Crime waves swept major cities across the country two years ago amid the summer of 2020’s protests and riots and the coronavirus lockdowns that upended society. Crime has continued raging in many cities while residents cope with a heavy cost that has been compounded by record-high inflation.
"As a purely factual matter, prices do tend to be higher -- and the quality of service and products lower -- in stores in low-income neighborhoods," economist Thomas Sowell wrote in an opinion piece in 2006.
He said that many "ghetto stores" charge higher prices for a bevy of reasons, including "crime, shoplifting, vandalism and riots have raised the costs, both directly and by causing insurance rates and the costs of security to be higher."
Sowell's words have proven true in recent years. Commercial insurance rose in 2021 following the George Floyd protests and riots of the summer prior, which marked "the first civil disorder catastrophe event to exceed $1 billion in losses to the insurance industry," according to the World Economic Forum. Battered stores in cities have taken extra security measures and even cut operating hours to help curb rampant shoplifting.
Crime has ravaged major cities over the last two years, with murders nationally spiking by 30% in 2020 when compared to 2019. Those spikes were even more steep in cities like New York City, which recorded a 44% increase in homicides compared to the year prior, Seattle, which saw their homicide rate increased by 61% in 2020 and by 40% in Philadelphia when compared to 2019.
Property crimes and thefts have also seen increases, including at businesses within cities. Most notably in California, cities such as Los Angeles and the Bay Area were ravaged by smash and grab crimes last year that have carried over into 2022.
Rampant shoplifting caused stores such as Walgreens and other chains to close in cities throughout the Golden State. Convenience stores in Philadelphia have been "closing left and right" this year while a couple of pharmacies in New York City closed up shop after reports they were repeated targets of shoplifting.
For many people living in those cities, a store closure means a disruption of how people get things as simple as bread or milk, and can add additional transportation costs.
"If you're middle class or upper class, if Walgreens closes, it's not that big of a deal, maybe a minor inconvenience. But you can probably pretty easily drive an extra couple miles to the next closest store," Heritage Foundation legal fellow Zack Smith told Fox News Digital.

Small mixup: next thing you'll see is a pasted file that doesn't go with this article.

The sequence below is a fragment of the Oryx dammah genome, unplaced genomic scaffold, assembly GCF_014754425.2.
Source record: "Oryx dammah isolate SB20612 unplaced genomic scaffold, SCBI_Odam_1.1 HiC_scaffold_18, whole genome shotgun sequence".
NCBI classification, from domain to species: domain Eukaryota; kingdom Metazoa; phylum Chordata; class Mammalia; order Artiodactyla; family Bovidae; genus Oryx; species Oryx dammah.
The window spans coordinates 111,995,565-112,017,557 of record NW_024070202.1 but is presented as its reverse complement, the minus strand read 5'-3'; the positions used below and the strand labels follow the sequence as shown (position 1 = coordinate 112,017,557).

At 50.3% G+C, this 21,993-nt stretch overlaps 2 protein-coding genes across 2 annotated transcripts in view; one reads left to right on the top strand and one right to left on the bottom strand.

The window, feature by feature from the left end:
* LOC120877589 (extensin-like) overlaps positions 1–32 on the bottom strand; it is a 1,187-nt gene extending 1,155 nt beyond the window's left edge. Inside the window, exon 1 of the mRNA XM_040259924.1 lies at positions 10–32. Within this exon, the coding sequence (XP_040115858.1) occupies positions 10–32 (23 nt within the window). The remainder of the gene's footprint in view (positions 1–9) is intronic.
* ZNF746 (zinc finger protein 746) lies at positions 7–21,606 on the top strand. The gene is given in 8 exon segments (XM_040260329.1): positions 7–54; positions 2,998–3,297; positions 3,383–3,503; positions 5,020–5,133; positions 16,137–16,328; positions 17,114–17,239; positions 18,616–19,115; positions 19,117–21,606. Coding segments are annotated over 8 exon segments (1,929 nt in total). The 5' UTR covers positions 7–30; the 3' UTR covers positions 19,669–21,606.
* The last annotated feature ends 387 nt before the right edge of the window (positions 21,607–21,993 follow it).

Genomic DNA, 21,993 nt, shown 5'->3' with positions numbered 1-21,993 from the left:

However, "if you're someone who is one of the poorer members of our communities, that Walgreens closing or a grocery store having reduced hours, that's a big deal. You may not be able to walk the extra few miles, you may not be able to get public transportation to go the extra few miles. If you're working, reduced hours can impact your availability to get basic needs met," he added.
Historically, people living in cities have carried heavier costs at local grocery stores and bodegas. A government study published in 1997 found that low-income households are less likely to live in suburban areas where food prices are typically cheaper.
"Suburban supermarkets typically have the lowest food prices and widest selection, but poor people tend to live in central cities and rural areas. Grocery stores in central cities have higher operating costs and tend to be smaller and unable to take advantage of economies of size," the study found.
Additionally, there are unseen costs to Americans living in crime-riddled cities that have an incalculable impact.
"The impact is almost immeasurable," the Heritage Foundation’s Amy Swearer told Fox News Digital when asked about the cost crime has on communities in cities.
"You can measure it in some terms of … stores that are leaving [cities]. But there's sort of the immeasurable impact: Kids who are afraid to walk to school. How do you measure PTSD? How do you measure fear? How do you measure people deciding not to go to a store today?"
While crime has loomed large over cities and its communities, inflation has also dealt a heavy blow.
Inflation is at a 40-year-high, and estimates show it cost the average American household about $635 in June alone. Studies have found inflation often hurts low-income families, minority communities and Americans in rural parts of the nation the most. Low-income households are often "exposed" to items hit the hardest by inflation, such as energy and food, while lower levels of savings and incomes are unable to easily absorb the higher costs compared to wealthier households, a Bank of America study published in November found.
For many, inflation is a financial double whammy. Coronavirus lockdowns destroyed businesses across the country and workers were laid off or had hours cuts, which left many Americans financially struggling before inflation set them further back.
For some city residents who rely on their local grocers, they have been driven to tears by inflation and store closures.
"I have seen tears and laughter," Tony Moore, who runs a group home in central Kenosha, Wisconsin, recently told Kenosha News of inflation squeezing his neighborhood. "I’ve seen people cry, because what are we going to do? And I see people laugh because what can we do?"
In California, residents of San Francisco have relayed that the closures of Walgreens have been devastating.
"That Walgreens was essential, at least for my family," Gina Mullins said of a Walgreens closing in the Mission District last year, according to the Guardian. "It’s closer than Safeway, has more items than the corner store, and they have a pharmacy attached. It’s been a staple, so to see them shutting down in neighborhoods that really need them is heartbreaking."